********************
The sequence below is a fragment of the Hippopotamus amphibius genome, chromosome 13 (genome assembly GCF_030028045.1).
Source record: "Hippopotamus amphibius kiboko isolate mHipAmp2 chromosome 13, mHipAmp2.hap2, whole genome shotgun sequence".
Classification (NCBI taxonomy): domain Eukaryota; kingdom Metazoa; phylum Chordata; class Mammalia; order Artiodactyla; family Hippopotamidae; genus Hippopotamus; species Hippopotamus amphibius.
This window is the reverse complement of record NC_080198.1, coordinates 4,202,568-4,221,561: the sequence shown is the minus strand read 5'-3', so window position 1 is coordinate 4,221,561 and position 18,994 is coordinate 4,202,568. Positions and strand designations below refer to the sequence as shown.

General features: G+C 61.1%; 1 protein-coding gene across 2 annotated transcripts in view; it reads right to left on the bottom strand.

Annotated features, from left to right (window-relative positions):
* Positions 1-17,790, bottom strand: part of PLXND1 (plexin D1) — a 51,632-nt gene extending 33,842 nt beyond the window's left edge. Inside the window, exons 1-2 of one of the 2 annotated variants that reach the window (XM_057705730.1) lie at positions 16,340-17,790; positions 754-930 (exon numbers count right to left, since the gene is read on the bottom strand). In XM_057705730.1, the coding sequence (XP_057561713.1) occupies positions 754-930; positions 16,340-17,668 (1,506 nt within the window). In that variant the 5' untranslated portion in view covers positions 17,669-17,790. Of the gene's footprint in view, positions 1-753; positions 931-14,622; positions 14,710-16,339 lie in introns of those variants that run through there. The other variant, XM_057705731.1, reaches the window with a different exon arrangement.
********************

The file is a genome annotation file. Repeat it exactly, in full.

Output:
The sequence below is a fragment of the Hippopotamus amphibius genome, chromosome 13 (genome assembly GCF_030028045.1).
Source record: "Hippopotamus amphibius kiboko isolate mHipAmp2 chromosome 13, mHipAmp2.hap2, whole genome shotgun sequence".
Classification (NCBI taxonomy): domain Eukaryota; kingdom Metazoa; phylum Chordata; class Mammalia; order Artiodactyla; family Hippopotamidae; genus Hippopotamus; species Hippopotamus amphibius.
This window is the reverse complement of record NC_080198.1, coordinates 4,202,568-4,221,561: the sequence shown is the minus strand read 5'-3', so window position 1 is coordinate 4,221,561 and position 18,994 is coordinate 4,202,568. Positions and strand designations below refer to the sequence as shown.

General features: G+C 61.1%; 1 protein-coding gene across 2 annotated transcripts in view; it reads right to left on the bottom strand.

Annotated features, from left to right (window-relative positions):
* Positions 1-17,790, bottom strand: part of PLXND1 (plexin D1) — a 51,632-nt gene extending 33,842 nt beyond the window's left edge. Inside the window, exons 1-2 of one of the 2 annotated variants that reach the window (XM_057705730.1) lie at positions 16,340-17,790; positions 754-930 (exon numbers count right to left, since the gene is read on the bottom strand). In XM_057705730.1, the coding sequence (XP_057561713.1) occupies positions 754-930; positions 16,340-17,668 (1,506 nt within the window). In that variant the 5' untranslated portion in view covers positions 17,669-17,790. Of the gene's footprint in view, positions 1-753; positions 931-14,622; positions 14,710-16,339 lie in introns of those variants that run through there. The other variant, XM_057705731.1, reaches the window with a different exon arrangement.